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    Colijn C, Jones N, Johnston I, Yaliraki SN, Barahona Met al.,

    Towards precision healthcare: context and mathematical challenges

    , Frontiers in Physiology, ISSN: 1664-042X

    Precision medicine refers to the idea of delivering the right treatment to the right patient at the right time, usually with a focus on a data-centred approach to this task. In this perspective piece, we use the term "precision healthcare" to describe the development of precision approaches that bridge from the individual to the population, taking advantage of individual-level data, but also taking the social context into account. These problems give rise to a broad spectrum of technical, scientific, policy, ethical and social challenges, and new mathematical techniques will be required to meet them. To ensure that the science underpin-ning "precision" is robust, interpretable and well-suited to meet the policy, ethical and social questions that such approaches raise, the mathematical methods for data analysis should be transparent, robust and able to adapt to errors and uncertainties. In particular, precision methodologies should capture the complexity of data, yet produce tractable descriptions at the relevant resolution while preserving intelligibility and traceability, so that they can be used by practitioners to aid decision-making. Through several case studies in this domain of precision healthcare, we argue that this vision requires the development of new mathematical frameworks, both in modelling and in data analysis and interpretation.

    Beguerisse-Diaz M, McLennan AK, Garduño-Hernández G, Barahona M, Ulijaszek SJet al., 2017,

    The 'who' and 'what' of #diabetes on Twitter

    , Digital Health, Vol: 3, Pages: 1-29, ISSN: 2055-2076

    Social media are being increasingly used for health promotion, yet thelandscape of users, messages and interactions in such fora is poorlyunderstood. Studies of social media and diabetes have focused mostly onpatients, or public agencies addressing it, but have not looked broadly at allthe participants or the diversity of content they contribute. We study Twitterconversations about diabetes through the systematic analysis of 2.5 milliontweets collected over 8 months and the interactions between their authors. Weaddress three questions: (1) what themes arise in these tweets?; (2) who arethe most influential users?; (3) which type of users contribute to whichthemes? We answer these questions using a mixed-methods approach, integratingtechniques from anthropology, network science and information retrieval such asthematic coding, temporal network analysis, and community and topic detection.Diabetes-related tweets fall within broad thematic groups: health information,news, social interaction, and commercial. At the same time, humorous messagesand references to popular culture appear consistently, more than any other typeof tweet. We classify authors according to their temporal 'hub' and 'authority'scores. Whereas the hub landscape is diffuse and fluid over time, topauthorities are highly persistent across time and comprise bloggers, advocacygroups and NGOs related to diabetes, as well as for-profit entities withoutspecific diabetes expertise. Top authorities fall into seven interestcommunities as derived from their Twitter follower network. Our findings haveimplications for public health professionals and policy makers who seek to usesocial media as an engagement tool and to inform policy design.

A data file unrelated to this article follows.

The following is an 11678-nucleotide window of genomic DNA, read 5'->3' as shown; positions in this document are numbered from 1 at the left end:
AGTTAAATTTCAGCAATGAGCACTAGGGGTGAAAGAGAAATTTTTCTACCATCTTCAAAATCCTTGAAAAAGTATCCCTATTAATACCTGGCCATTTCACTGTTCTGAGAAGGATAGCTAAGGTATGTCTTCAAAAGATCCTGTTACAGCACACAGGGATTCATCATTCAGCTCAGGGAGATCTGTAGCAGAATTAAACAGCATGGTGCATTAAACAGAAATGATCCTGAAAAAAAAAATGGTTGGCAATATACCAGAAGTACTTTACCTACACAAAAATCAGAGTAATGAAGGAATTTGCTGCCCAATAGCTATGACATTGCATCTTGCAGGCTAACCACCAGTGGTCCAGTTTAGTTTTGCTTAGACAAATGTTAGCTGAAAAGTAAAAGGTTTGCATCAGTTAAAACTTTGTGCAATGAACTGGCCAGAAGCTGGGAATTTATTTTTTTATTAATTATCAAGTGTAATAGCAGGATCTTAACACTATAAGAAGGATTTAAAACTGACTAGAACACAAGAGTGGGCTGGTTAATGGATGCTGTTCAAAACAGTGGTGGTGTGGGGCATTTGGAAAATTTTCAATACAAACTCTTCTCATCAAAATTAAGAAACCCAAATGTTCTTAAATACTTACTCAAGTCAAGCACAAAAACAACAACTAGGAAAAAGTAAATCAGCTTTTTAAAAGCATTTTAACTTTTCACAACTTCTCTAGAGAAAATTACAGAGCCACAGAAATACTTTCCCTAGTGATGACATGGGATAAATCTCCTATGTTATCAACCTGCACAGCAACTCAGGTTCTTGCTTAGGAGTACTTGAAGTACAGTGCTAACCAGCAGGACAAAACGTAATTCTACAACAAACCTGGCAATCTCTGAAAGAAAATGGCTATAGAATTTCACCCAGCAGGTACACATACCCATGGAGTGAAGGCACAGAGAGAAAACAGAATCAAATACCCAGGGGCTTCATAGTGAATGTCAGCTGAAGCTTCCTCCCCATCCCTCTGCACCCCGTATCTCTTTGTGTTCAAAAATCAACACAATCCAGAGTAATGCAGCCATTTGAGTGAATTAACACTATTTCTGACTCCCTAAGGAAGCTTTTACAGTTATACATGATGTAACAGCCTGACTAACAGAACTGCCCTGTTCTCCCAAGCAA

Dattani J, Barahona M, 2017,

    Stochastic models of gene transcription with upstream drives: Exact solution and sample path characterisation

    , Journal of the Royal Society Interface, ISSN: 1742-5689

    Gene transcription is a highly stochastic and dynamic process. As a result, the mRNA copynumber of a given gene is heterogeneous both between cells and across time. We present a frameworkto model gene transcription in populations of cells with time-varying (stochastic or deterministic)transcription and degradation rates. Such rates can be understood as upstream cellular drivesrepresenting the effect of different aspects of the cellular environment. We show that the full solutionof the master equation contains two components: a model-specific, upstream effective drive, whichencapsulates the effect of cellular drives (e.g., entrainment, periodicity or promoter randomness),and a downstream transcriptional Poissonian part, which is common to all models. Our analyticalframework treats cell-to-cell and dynamic variability consistently, unifying several approaches in theliterature. We apply the obtained solution to characterise different models of experimental relevance,and to explain the influence on gene transcription of synchrony, stationarity, ergodicity, as well asthe effect of time-scales and other dynamic characteristics of drives. We also show how the solutioncan be applied to the analysis of noise sources in single-cell data, and to reduce the computationalcost of stochastic simulations.